Special Releases Lose The Buzz

Amid a crowded market, rare beer releases are generating less excitement.

Though many special releases from brewers are losing steam, Bourbon County stout (pictured) from Goose Island Brewing Co. still sells through 90% of its stock in 24 hours, even with increased production.
Though many special releases from brewers are losing steam, Bourbon County stout (pictured) from Goose Island Brewing Co. still sells through 90% of its stock in 24 hours, even with increased production.

It wasn’t long ago that beer aficionados would wait in lines snaking around liquor stores and bars or chase down beer delivery trucks in attempts to purchase rare, highly regarded releases. But with today’s intense saturation of craft beer, coupled with expanded production by many breweries, the bloom may be off the rose for some of these coveted brews.

“The beer world has changed,” says Matt Fish, founder and owner of Melt Bar and Grilled, a 13-unit casual dining chain in Ohio that largely focuses on beer. “Special beer releases aren’t receiving the same attention from consumers that they once did.” Indeed, Fish notes that for the last two years, Melt—which typically serves up to two dozen draft beers, priced between $5-$8 a 16-ounce pour—hasn’t hosted as many special release parties as it once did. Adam Fry, co-owner and general manager of Washington, D.C. bar Ivy and Coney, describes a similar response from his customers. “While we’ve had fun with limited releases like Bell’s Hopslam ale and the Goose Island Bourbon County Brand stout, we’re seeing less demand for them,” he says.

The softening in demand for beer “whales,” as they’ve come to be known, is a result of the staggering growth in the ranks of craft brewers and production expansion by marketers of notable releases. Annual releases that were once tightly allocated are now broadly available. “There’s a sentiment among consumers that those beers aren’t as special anymore,” Fry says.

Retail beer customers are also finding an abundance of supply. “As veteran craft breweries expand operations, some beers that were once in short supply are now available for us to purchase in much greater quantities,” says Roger Adamson, beer marketing and education specialist at Illinois retail chain Binny’s Beverage Depot. He points to Founders Brewing Co.’s Kentucky Breakfast stout (KBS) as an example. “In the past, a customer might’ve left the store with one 4-pack of 12-ounce bottles,” he says. “Now, we can offer entire cases.”

Yet brewers of in-demand labels say that while they’ve increased production in recent years, demand remains strong. Russian River Brewing Co. more than doubled production of its Pliny the Younger triple IPA this year to about 350 barrels, but co-owner Natalie Cilurzo says the beer remains highly allocated. Released in early February, Pliny the Younger is available in California, Oregon, Colorado, and Pennsylvania. “Retailers are very limited on how much they receive due to our desire to keep production low and have it available at a greater number of locations,” Cilurzo says. And while Chicago’s Goose Island Beer Co. has increased production of its Bourbon County label each year for the last decade, president Todd Ahsmann notes that the company is “still selling as much as we can make,” with 90% of sell-through happening  in the first 24 hours after release.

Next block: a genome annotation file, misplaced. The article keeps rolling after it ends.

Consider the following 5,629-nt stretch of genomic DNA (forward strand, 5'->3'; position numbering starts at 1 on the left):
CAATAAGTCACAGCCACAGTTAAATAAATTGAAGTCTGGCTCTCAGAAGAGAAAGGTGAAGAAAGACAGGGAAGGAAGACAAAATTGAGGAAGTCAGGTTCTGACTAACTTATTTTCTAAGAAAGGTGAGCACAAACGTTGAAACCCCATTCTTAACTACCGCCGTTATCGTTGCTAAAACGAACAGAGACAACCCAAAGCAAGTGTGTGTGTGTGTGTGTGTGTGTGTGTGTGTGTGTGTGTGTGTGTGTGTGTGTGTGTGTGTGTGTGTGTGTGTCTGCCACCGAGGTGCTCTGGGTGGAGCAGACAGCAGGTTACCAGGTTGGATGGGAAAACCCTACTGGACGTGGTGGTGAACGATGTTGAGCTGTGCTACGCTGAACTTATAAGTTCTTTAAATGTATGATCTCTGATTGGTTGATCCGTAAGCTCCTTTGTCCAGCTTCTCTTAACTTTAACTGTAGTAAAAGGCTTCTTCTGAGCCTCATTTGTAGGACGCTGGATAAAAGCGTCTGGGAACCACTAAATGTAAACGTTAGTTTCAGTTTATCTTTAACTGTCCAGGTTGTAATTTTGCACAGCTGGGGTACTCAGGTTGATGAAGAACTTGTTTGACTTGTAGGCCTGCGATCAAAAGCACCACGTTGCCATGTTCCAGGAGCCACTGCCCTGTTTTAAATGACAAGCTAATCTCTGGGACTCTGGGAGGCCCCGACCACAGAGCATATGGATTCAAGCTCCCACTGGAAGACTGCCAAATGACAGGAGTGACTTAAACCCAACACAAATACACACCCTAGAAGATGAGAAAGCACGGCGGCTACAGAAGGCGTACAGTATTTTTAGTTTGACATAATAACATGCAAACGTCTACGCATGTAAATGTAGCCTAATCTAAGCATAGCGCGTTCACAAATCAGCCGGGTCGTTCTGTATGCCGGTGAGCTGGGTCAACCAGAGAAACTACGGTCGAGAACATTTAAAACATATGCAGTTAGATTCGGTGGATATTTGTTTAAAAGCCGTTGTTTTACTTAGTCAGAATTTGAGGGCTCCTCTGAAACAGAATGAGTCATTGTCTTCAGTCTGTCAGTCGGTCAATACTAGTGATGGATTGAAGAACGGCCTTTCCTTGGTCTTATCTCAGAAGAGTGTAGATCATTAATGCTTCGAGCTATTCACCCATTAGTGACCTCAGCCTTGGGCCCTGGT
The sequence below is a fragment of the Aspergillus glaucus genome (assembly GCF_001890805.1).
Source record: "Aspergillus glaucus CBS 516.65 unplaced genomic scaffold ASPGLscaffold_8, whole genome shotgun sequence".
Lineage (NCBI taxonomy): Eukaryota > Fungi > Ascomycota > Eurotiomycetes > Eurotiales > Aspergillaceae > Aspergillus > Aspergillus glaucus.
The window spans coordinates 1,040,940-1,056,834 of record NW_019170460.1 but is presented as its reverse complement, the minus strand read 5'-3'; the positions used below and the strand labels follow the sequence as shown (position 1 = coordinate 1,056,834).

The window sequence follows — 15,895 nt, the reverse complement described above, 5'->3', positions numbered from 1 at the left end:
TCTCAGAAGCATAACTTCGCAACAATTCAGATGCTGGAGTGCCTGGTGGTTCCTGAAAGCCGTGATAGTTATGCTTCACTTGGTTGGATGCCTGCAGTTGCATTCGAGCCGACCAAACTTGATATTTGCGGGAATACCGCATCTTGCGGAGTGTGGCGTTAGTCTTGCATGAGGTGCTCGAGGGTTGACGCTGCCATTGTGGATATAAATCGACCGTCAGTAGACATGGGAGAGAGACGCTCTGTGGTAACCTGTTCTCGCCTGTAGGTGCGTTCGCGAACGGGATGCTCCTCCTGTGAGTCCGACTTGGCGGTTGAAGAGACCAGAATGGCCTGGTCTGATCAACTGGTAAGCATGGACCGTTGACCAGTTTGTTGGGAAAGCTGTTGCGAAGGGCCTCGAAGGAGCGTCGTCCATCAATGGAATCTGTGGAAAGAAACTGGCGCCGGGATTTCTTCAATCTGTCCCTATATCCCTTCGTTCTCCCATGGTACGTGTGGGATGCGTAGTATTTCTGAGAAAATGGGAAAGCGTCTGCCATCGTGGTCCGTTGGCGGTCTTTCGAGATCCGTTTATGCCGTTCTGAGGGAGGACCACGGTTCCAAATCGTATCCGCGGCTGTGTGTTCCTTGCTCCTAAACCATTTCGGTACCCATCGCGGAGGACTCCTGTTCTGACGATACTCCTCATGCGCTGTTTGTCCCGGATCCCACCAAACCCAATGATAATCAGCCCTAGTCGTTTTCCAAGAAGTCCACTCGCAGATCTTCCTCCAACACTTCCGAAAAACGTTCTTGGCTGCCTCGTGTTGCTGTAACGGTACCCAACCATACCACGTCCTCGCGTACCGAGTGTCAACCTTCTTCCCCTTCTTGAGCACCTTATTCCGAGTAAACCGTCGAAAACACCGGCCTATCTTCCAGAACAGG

But other brewers concede that the special release field has become crowded. Mike Stevens, co-owner and president of Founders, notes that while production and sales of KBS have grown exponentially in recent years, the brewer is seeing less hype upon release. With so many breweries now producing one-off beers, “it dampens the luster for others,” he says. Bill Manley, vice president of marketing at Minneapolis’ Surly Brewing Co., which makes Darkness Russian Imperial stout, adds, “With 7,000-plus breweries, each with their own set of specialty releases, it’s tougher than ever to earn share of mind.” Last year, 600 barrels of Darkness were produced, up from 150 barrels in 2014. “It’s now enough that most of our retail partners can get some, but not so much that it lingers,” Manley says.

Rising interest in new and local brands has also contributed to reduced hype. “Even award-winning beers that were once perennial purchases tend to lack the excitement of a new name, label, or unique flavor,” says Adamson of Binny’s. Retailers are responding accordingly. “I’m less inclined to fight over a certain type of sour or beer made with certain hops when I know three other breweries are doing limited releases that may be just as good,” says Fry of Ivy and Coney. While beer retailers and marketers work to find the right balance, there’s no question that when it comes to special beer releases, it’s now a buyers’ market.